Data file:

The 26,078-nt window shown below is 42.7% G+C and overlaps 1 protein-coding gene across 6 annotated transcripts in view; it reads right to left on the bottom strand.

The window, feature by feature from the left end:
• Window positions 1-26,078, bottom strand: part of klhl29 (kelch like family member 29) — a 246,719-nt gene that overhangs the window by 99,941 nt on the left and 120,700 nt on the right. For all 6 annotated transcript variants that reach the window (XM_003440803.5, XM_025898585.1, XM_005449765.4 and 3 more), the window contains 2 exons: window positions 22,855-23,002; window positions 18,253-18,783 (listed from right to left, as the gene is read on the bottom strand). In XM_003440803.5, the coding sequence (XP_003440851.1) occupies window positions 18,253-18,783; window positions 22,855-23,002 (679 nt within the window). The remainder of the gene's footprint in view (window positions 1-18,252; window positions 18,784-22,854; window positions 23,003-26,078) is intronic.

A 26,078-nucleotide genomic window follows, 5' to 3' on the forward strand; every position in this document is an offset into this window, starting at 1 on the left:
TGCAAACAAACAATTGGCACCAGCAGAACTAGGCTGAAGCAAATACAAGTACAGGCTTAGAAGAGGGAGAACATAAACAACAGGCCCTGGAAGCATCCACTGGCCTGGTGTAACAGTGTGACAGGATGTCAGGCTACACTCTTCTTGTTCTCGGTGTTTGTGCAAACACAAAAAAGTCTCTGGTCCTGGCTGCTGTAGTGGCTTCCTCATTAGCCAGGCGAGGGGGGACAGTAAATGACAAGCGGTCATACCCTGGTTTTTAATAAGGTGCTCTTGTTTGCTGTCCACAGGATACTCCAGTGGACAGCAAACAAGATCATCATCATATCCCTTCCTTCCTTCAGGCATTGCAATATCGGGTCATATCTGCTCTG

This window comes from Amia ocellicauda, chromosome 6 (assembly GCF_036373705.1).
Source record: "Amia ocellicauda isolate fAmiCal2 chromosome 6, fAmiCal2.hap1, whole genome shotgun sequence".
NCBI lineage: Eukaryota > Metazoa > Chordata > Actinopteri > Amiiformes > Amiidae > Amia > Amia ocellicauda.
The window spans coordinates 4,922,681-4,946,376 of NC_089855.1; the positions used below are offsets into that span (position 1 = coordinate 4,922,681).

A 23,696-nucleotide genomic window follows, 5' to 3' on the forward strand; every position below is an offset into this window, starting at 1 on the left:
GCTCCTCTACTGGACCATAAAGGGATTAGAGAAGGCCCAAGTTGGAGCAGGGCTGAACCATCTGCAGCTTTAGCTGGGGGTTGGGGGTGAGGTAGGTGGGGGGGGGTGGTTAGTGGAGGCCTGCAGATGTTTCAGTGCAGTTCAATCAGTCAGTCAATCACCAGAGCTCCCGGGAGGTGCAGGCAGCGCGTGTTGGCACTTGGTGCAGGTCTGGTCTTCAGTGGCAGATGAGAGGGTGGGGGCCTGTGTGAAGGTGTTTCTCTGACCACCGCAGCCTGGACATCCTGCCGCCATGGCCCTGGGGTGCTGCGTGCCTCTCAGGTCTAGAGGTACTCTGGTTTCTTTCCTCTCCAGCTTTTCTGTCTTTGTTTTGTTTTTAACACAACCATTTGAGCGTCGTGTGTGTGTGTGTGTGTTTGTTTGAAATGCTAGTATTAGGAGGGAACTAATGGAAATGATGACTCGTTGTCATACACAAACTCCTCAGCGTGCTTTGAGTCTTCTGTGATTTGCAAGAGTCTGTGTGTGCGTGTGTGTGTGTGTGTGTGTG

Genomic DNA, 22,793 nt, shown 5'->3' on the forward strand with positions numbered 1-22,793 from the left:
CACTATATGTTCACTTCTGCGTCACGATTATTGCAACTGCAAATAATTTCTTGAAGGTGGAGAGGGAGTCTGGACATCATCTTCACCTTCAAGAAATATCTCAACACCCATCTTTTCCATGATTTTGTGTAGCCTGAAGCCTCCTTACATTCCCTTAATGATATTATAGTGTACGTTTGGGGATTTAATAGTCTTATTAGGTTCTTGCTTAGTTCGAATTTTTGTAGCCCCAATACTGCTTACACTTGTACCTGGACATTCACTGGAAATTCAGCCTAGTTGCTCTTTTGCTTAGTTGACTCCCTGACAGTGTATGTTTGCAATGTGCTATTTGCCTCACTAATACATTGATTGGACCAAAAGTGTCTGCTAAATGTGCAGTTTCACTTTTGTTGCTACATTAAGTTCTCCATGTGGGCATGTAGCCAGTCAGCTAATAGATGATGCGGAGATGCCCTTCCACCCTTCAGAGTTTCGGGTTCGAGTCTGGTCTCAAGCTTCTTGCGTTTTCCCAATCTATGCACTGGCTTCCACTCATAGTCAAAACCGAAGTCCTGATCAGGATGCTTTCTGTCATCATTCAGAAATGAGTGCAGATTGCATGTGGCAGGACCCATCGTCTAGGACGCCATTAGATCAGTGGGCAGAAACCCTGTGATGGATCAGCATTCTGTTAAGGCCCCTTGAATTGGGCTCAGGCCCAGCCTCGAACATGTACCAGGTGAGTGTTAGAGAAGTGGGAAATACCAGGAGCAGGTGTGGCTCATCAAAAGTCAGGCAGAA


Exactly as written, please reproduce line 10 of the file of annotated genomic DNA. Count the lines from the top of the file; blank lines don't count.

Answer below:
A 23,696-nucleotide genomic window follows, 5' to 3' on the forward strand; every position below is an offset into this window, starting at 1 on the left: